Legislators take questions from a packed house
February 17, 2012
Summit County’s legislators spoke to a packed house on Thursday, answering residents’ questions and explaining their personal feelings on hot button issues, including the recent movie studio controversy.
Utah Sen. Allen Christensen (R-Ogden), Rep. Joel Briscoe (D-Salt Lake City), Rep. Melvin Brown (R-Coalville), Rep. Brian King (D-Salt Lake City) and Rep. Kraig Powell (R-Heber) spoke for over two hours on the many decisions they need to make during the legislature’s 45 day session. This year, of the 600 bills drafted, around 165 were filed, according to Brown.
Former Snyderville Basin Planning Commissioner Julie Hooker told the legislators that the Summit County Council had "forced a movie studio through" because of fears the legislature would approve it if they did not.
"Would you guys have supported a bill that allowed the state to spot-zone a county just to allow a movie studio," Hooker asked.
Each of the legislators answered no, citing either county’s rights, the importance of small government, or simply, as in Powell’s case, claiming he never had heard much about the issue.
Christensen said that he had encouraged Raleigh Studios, Summit County officials and the landowner to all come together and settle the matter themselves to avoid having the state step in and override local laws.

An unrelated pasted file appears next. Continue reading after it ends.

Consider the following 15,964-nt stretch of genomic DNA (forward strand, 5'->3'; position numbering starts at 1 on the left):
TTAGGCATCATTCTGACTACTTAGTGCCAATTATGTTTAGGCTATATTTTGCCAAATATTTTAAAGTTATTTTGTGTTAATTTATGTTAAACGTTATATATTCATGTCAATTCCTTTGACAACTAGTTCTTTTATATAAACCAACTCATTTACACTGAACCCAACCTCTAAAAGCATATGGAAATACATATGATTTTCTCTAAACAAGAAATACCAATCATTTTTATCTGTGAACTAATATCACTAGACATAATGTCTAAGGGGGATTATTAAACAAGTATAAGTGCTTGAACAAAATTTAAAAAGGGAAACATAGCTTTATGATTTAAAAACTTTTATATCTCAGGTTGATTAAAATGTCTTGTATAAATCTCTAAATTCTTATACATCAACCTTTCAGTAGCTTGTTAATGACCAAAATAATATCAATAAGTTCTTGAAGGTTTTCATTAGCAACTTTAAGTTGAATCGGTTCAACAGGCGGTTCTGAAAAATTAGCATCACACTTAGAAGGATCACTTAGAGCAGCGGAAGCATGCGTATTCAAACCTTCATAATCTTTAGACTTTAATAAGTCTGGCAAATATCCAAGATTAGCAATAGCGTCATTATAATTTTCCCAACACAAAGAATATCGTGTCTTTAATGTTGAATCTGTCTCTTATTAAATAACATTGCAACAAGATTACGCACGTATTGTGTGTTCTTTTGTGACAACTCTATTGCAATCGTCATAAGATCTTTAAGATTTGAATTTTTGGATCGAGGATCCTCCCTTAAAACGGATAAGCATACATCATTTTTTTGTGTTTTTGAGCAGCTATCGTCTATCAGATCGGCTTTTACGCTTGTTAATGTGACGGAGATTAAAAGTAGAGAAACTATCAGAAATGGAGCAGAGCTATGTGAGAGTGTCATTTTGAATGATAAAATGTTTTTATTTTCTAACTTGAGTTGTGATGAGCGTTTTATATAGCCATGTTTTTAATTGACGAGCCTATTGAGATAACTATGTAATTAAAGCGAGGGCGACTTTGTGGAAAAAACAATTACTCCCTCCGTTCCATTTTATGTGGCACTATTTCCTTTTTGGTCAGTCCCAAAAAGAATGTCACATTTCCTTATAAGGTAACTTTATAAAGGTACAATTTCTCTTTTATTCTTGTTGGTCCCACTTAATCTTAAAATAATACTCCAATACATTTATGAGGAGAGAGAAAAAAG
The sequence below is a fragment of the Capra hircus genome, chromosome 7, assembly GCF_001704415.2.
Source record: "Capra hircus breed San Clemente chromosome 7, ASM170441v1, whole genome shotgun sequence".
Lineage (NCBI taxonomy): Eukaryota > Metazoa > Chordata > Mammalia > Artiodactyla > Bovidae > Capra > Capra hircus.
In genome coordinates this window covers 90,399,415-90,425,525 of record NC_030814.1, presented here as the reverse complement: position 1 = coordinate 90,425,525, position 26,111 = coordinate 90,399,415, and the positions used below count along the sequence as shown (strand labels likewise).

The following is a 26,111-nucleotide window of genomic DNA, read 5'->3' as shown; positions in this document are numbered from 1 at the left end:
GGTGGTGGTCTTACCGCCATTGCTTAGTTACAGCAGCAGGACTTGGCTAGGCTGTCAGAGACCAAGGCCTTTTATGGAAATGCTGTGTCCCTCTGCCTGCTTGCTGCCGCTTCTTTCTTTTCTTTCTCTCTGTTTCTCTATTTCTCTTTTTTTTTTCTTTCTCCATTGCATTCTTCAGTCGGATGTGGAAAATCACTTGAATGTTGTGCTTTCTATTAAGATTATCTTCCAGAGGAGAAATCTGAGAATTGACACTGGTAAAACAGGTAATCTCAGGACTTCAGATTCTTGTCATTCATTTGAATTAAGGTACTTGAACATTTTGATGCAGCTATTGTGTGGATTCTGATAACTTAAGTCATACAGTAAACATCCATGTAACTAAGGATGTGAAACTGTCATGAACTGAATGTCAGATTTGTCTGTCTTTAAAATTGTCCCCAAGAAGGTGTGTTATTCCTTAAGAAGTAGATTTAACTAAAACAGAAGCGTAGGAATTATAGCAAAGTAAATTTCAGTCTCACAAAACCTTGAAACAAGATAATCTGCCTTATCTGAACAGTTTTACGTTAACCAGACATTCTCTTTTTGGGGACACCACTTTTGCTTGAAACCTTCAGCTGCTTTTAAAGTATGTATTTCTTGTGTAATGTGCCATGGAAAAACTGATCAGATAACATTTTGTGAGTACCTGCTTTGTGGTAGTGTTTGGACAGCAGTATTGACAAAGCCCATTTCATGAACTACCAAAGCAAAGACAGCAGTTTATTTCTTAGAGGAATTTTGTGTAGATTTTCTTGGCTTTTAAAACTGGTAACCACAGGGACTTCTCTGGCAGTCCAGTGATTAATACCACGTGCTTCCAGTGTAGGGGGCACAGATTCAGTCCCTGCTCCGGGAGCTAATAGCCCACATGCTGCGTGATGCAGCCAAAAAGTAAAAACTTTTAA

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Powell told Hooker it was unfair to group all the representatives together and assume they all have the same opinions.
"In the past year, there has been a lot of animosity towards legislators and the Legislature," he said. "There is a huge diversity of opinion on Capitol Hill and personally, I don’t know why the Legislature was ever involved in this decision."
King agreed, adding that the Senate was where the movie studio debates had been taking place.
According to County Manager Bob Jasper, there were five potential bills in the Legislature this session that could have forced spot zoning and a movie studio in the county.
All the representatives that were present, except for Briscoe, are up for reelection in November and all said that they had the county’s best interests in mind.
The legislators were also asked about Senate Bill 41, which would ban tanning bed use for minors. Basin resident Sancy Leachman, director of the melanoma program at the Huntsman Cancer Institute, said she sees people dying of skin cancer on a daily basis and asked each legislator where they stood on the bill.
The legislators said the bill straddled the line between government doing what is perceived as right and individual freedoms. Christensen said he had helped get the bill out of the Senate committee and despite hearing a lot of opposition, planned to vote for the bill.
"This sparks the discussion of how far you want government to go. But when it comes to protecting our kids, most people agree we need laws to keep them safe, like banning tobacco products," he said. "Some people will be happy with this law, some won’t. But now we have a record, and that’s why the new people get elected, because they are a blank canvas and voters can put all their hopes and dreams on them."